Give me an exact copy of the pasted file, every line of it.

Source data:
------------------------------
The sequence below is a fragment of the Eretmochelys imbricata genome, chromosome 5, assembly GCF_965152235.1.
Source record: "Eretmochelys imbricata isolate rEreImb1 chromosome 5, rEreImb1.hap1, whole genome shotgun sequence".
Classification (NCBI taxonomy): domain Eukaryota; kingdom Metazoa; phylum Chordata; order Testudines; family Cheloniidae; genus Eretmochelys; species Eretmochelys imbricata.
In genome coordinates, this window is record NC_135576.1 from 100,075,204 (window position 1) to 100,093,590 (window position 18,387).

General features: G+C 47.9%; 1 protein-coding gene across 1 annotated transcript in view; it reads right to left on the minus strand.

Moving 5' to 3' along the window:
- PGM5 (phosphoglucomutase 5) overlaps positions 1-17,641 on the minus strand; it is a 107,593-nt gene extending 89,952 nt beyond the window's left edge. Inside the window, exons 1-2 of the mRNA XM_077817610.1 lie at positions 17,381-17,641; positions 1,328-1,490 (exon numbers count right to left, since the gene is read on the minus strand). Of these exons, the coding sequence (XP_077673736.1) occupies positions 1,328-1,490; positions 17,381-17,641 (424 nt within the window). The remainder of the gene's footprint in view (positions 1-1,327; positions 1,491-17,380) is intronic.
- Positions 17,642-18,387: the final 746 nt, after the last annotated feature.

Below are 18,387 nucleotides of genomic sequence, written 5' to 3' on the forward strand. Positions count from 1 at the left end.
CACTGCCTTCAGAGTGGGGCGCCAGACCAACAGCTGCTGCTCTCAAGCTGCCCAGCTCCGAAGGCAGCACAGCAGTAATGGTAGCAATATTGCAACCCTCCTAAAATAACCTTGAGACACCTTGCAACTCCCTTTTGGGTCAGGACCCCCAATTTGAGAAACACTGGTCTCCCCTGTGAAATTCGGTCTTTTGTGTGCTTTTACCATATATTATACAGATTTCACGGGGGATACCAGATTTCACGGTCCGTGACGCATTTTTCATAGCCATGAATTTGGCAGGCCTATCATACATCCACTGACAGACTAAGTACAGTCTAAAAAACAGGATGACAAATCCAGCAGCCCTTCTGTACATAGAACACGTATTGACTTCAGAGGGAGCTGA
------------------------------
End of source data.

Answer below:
The sequence below is a fragment of the Eretmochelys imbricata genome, chromosome 5, assembly GCF_965152235.1.
Source record: "Eretmochelys imbricata isolate rEreImb1 chromosome 5, rEreImb1.hap1, whole genome shotgun sequence".
Classification (NCBI taxonomy): domain Eukaryota; kingdom Metazoa; phylum Chordata; order Testudines; family Cheloniidae; genus Eretmochelys; species Eretmochelys imbricata.
In genome coordinates, this window is record NC_135576.1 from 100,075,204 (window position 1) to 100,093,590 (window position 18,387).

General features: G+C 47.9%; 1 protein-coding gene across 1 annotated transcript in view; it reads right to left on the minus strand.

Moving 5' to 3' along the window:
- PGM5 (phosphoglucomutase 5) overlaps positions 1-17,641 on the minus strand; it is a 107,593-nt gene extending 89,952 nt beyond the window's left edge. Inside the window, exons 1-2 of the mRNA XM_077817610.1 lie at positions 17,381-17,641; positions 1,328-1,490 (exon numbers count right to left, since the gene is read on the minus strand). Of these exons, the coding sequence (XP_077673736.1) occupies positions 1,328-1,490; positions 17,381-17,641 (424 nt within the window). The remainder of the gene's footprint in view (positions 1-1,327; positions 1,491-17,380) is intronic.
- Positions 17,642-18,387: the final 746 nt, after the last annotated feature.

Below are 18,387 nucleotides of genomic sequence, written 5' to 3' on the forward strand. Positions count from 1 at the left end.
CACTGCCTTCAGAGTGGGGCGCCAGACCAACAGCTGCTGCTCTCAAGCTGCCCAGCTCCGAAGGCAGCACAGCAGTAATGGTAGCAATATTGCAACCCTCCTAAAATAACCTTGAGACACCTTGCAACTCCCTTTTGGGTCAGGACCCCCAATTTGAGAAACACTGGTCTCCCCTGTGAAATTCGGTCTTTTGTGTGCTTTTACCATATATTATACAGATTTCACGGGGGATACCAGATTTCACGGTCCGTGACGCATTTTTCATAGCCATGAATTTGGCAGGCCTATCATACATCCACTGACAGACTAAGTACAGTCTAAAAAACAGGATGACAAATCCAGCAGCCCTTCTGTACATAGAACACGTATTGACTTCAGAGGGAGCTGA